Measles outbreak hits 13 pupils at Devon school
Thirteen cases of measles and another 10 probable cases have been found at a Devon secondary school.
Parents at King Edward VI Community College (Kevicc) in Totnes have been urged to get their children vaccinated.
The outbreak was confirmed by Public Health England (PHE).
It warned that while most people who catch measles recover within weeks, it can cause permanent disability and "occasionally even kill".
- Measles is one of the most infectious diseases known and can only be prevented through vaccination
- About one in five children with measles experiences complications such as diarrhoea, vomiting, pneumonia and meningitis
- While measles can lead to life-threatening health problems in some people, it usually passes within seven to 10 days
- Symptoms include a runny nose, coughing, sore red eyes, a fever and small greyish-white spots on the inside of the cheeks
The outbreak follows one case of measles confirmed in a Kevicc pupil on 3 June.
There have been 785 cases of measles since the start of 2016 in England and Wales, compared with 646 in the same period last year said PHE.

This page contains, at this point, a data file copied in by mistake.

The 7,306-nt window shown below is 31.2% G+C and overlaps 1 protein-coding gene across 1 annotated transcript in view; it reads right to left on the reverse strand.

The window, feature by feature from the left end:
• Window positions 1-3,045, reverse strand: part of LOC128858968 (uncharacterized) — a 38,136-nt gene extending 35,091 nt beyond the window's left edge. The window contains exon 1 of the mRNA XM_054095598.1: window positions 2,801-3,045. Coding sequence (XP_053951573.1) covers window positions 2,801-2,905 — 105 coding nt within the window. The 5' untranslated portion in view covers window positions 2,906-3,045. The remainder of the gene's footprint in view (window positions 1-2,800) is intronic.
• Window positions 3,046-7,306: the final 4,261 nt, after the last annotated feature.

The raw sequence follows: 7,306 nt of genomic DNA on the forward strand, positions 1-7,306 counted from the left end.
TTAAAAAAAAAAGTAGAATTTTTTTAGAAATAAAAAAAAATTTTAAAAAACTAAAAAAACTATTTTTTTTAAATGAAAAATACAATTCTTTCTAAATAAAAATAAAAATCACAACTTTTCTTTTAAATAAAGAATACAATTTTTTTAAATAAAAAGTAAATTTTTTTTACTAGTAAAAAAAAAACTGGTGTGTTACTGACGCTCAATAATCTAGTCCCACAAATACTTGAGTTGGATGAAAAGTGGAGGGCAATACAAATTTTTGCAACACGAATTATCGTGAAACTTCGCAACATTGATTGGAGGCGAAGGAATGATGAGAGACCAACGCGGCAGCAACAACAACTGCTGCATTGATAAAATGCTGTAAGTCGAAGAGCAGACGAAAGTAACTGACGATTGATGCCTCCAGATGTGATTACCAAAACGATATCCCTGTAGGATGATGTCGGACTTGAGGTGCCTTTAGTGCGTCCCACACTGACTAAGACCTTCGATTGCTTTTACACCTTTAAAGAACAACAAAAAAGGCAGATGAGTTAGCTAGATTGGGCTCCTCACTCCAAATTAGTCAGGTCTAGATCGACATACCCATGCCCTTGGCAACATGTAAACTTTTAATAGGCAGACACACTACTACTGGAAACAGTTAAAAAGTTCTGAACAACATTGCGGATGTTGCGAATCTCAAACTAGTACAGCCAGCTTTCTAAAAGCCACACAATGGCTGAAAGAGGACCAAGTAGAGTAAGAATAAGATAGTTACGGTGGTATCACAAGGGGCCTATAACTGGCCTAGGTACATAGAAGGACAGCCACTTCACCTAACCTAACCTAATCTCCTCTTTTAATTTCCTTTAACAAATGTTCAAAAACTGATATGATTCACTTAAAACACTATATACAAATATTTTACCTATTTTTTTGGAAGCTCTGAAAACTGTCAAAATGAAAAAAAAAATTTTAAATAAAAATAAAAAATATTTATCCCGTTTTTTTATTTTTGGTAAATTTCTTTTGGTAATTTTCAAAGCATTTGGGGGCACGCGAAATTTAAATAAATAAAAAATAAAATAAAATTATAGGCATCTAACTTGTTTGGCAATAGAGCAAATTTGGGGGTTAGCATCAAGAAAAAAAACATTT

PHE has also sent letters to parents at other schools in the area advising them to "ensure their children are fully protected" with the measles, mumps and rubella (MMR) vaccine.
Concerns were raised in a controversial paper in the Lancet in 1998 about a link between the MMR vaccine and autism, which has since been comprehensively discredited.
But in the wake of the publicity surrounding the Lancet paper vaccination rates fell sharply and some parents are still concerned about the effects, said PHE.
Dr Sarah Harrison, consultant in health protection for PHE in the South West, said: "Measles is a very infectious disease and can spread rapidly among communities such as schools if people have not been fully immunised.
"About one in 15 children with measles will suffer from complications such as pneumonia or ear or eye infections.
"I would appeal to any parents who have not yet had their children immunised to get them protected as soon as possible through their GP."
Alan Salt, principal at Kevicc, said: "The college urges parents and carers to make sure they follow Public Health England and GP advice and ensure their children are vaccinated."